Don E. Gibbons, Ph.D., NJ Licensed Psychologist #03513
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The New Center for Counseling and Psychotherapy, LLC

The New Center for Counseling and Psychotherapy, LLC, is located at 675 Route 72 E Manahawkin, NJ 08050. Telephone us at(609)709-2043 and (609) 709-0009.Take Mill Creek Road South, just off Route 72, on the road to Beach Haven West.After about 400 feet, turn right into the office complex of Greater Coastal Realty. Then turn right and go past the Lyceum Gyn. Continue on to the Prudential Zack Building. We. are the last office at the end. We accept Medicare and most other major insurance.Weekend and evening office hours are avalable.

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Sunday, March 30, 2014

How to Overcome Shyness with Cognitive-Behavioral Psychology

It is generally agreed that the cognitive-behavioral approach is the fastest-growing orientation in psychology, with an ever-growing body of research behind it to demonstrate that it actually works.

Just as physical therapists can provide you with exercises to improve physical functioning, cognitive-behavioral therapists provide exercises to develop more effective psychological adjustments. Cognitive-behavioral therapists frequently use a document called a thought record in order to examine just what goes on in the mind when we keep making those bad choices when we could have made better ones. Here is what one looks like, courtesy of www.getselfhelp.co.uk, and here is what it looks like all filled out. You can make copies for your own personal use without charge by using the print command on your computer. They also have a free self-help course on cognitive-behavioral therapy, and a host of other helpful materials.

Shyness is a common phenomenon which we all feel at one time or another, especially around someone whom do not know well, but are physically or emotionally attracted to. Shyness most closely fits their worksheet for social anxiety. Here is a hypothetical example of how it might be used, with the column headings in italics and one set of possible responses in standard type.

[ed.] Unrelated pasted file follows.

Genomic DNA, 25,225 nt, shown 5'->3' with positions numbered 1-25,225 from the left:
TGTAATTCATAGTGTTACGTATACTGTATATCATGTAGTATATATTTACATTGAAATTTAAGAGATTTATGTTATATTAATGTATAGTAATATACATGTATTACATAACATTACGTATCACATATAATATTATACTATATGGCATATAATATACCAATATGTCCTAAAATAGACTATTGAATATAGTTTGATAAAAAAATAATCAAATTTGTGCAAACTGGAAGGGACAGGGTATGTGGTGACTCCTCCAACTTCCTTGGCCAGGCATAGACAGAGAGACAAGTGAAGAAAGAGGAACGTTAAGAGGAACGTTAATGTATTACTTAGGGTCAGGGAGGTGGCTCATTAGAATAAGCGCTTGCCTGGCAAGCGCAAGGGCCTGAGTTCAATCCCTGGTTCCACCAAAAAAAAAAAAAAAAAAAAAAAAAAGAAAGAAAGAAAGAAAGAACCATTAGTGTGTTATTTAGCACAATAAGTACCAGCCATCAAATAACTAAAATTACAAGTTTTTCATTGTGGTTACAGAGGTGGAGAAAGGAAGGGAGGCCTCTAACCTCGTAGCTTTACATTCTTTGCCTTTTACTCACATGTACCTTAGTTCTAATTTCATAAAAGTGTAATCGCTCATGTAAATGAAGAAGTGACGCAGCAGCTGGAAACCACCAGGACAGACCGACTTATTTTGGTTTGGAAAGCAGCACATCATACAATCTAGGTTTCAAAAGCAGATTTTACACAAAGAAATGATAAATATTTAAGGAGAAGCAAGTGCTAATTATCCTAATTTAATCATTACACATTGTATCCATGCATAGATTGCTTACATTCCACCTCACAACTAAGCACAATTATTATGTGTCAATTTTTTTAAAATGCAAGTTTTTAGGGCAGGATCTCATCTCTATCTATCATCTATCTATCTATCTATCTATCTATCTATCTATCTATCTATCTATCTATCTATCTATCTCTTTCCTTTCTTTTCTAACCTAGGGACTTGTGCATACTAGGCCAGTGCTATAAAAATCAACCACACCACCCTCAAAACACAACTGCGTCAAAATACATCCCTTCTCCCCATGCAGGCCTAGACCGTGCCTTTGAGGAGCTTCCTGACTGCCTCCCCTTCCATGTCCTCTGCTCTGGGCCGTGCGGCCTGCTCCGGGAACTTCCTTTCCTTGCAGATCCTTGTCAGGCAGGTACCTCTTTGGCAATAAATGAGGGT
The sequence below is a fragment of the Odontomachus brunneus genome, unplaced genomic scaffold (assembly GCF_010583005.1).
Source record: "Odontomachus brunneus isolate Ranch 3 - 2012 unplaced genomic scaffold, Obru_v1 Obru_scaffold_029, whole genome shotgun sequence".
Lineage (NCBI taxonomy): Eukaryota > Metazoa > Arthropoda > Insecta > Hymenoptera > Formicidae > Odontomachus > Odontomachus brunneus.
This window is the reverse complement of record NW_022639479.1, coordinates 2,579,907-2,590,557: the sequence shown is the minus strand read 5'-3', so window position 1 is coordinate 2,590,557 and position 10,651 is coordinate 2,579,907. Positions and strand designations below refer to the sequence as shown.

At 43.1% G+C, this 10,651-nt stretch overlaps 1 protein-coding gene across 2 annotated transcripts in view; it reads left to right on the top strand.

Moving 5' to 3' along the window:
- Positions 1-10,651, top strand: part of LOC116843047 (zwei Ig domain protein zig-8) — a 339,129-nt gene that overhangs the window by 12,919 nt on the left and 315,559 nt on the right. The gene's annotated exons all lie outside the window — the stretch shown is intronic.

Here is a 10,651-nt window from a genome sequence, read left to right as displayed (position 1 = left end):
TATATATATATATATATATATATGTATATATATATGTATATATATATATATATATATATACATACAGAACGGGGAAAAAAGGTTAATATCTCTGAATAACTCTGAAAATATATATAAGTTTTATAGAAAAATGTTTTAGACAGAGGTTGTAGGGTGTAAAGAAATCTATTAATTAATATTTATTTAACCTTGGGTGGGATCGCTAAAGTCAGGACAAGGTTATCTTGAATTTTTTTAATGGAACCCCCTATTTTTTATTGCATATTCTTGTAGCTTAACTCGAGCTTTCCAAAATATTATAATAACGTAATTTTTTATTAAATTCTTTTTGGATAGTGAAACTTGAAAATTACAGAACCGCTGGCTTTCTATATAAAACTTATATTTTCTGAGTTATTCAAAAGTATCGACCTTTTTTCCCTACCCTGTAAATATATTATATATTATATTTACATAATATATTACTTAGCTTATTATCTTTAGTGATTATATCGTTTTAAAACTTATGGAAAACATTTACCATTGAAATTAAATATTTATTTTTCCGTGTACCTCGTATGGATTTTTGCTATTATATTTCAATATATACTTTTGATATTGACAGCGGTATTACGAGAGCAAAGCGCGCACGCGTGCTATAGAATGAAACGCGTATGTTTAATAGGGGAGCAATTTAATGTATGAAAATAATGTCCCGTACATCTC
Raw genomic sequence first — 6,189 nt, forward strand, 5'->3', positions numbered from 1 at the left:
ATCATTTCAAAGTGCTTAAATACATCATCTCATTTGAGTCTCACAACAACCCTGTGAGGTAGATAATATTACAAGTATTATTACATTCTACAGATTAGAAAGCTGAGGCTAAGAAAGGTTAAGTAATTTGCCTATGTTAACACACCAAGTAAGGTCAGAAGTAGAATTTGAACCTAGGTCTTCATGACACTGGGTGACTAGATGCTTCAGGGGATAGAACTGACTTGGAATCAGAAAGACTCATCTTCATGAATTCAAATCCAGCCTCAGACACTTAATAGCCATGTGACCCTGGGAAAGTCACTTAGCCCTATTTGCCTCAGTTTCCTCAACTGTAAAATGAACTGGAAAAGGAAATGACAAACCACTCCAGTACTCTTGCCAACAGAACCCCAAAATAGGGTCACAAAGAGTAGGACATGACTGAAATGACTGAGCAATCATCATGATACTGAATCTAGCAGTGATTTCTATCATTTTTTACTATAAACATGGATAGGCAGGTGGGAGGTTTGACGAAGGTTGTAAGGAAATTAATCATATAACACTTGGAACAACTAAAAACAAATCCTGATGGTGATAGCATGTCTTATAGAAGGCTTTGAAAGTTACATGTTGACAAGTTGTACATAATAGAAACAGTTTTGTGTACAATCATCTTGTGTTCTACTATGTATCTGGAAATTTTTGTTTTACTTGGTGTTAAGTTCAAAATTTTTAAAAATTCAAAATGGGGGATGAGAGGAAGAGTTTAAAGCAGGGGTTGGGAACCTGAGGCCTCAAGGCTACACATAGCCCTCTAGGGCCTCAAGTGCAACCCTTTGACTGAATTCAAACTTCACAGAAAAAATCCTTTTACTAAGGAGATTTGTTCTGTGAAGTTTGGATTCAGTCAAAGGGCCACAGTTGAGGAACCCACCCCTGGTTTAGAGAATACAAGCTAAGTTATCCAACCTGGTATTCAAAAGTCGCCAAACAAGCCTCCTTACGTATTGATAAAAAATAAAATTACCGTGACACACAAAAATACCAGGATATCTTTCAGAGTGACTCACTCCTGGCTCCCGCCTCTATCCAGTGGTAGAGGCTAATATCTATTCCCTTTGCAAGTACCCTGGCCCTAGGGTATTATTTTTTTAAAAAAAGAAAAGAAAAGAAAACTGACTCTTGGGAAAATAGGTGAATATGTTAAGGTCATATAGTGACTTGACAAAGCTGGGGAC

Situation and Trigger: You are eating lunch alone in the company cafeteria. An attractive co-worker from another department sits down at the table with you and begins a conversation about job-related matters.

Feelings, Emotions, and Physical Sensations: Awkwardness.

Unhelpful Thoughts or Images: "I'd like to get to know her better, but I don't know what to say."

Self-focus: Trying to hide what I am really thinking about.

Safety Behaviors: Pretending that I'm only interested in the topic of conversation.

Balanced, more rational response: I could say something like, "I'm enjoying this conversation, and I'd like to continue our talk later on. Can I call you for lunch sometime?"

Outcome: I will either be able to begin a friendship that could develop into something serious, or I will be able to stop fretting about her and focus my attention on someone else.

It sounds simple when you look at it this way. But if you do not use the CBT Thought Record to put your thinking, feeling, and behavior under a microscope, you might very well continue to fret about being shy, but never do much about it. Of course, you might want to practice using the thought record form for other hypothetical conversations, in order to be prepared for a variety of possible outcomes. Once you get the hang of it, if you continue to do these mental workouts as regularly as you would exercise physically in a gymnasium, you will eventually become able to think, feel, and act like a confident person in almost any situation.

Confucius said, "The journey of a thousand miles begins with a single step." Cognitive-behavioral psychology can be of great help in preparing you for all the important steps to your destination! 

See also: 

The Art of Small Talk

 

This Blog contains many other examples of experience as an art form, for the enhancement of human potential, the ennoblement of the human spirit, and the fulfillment of human existence.


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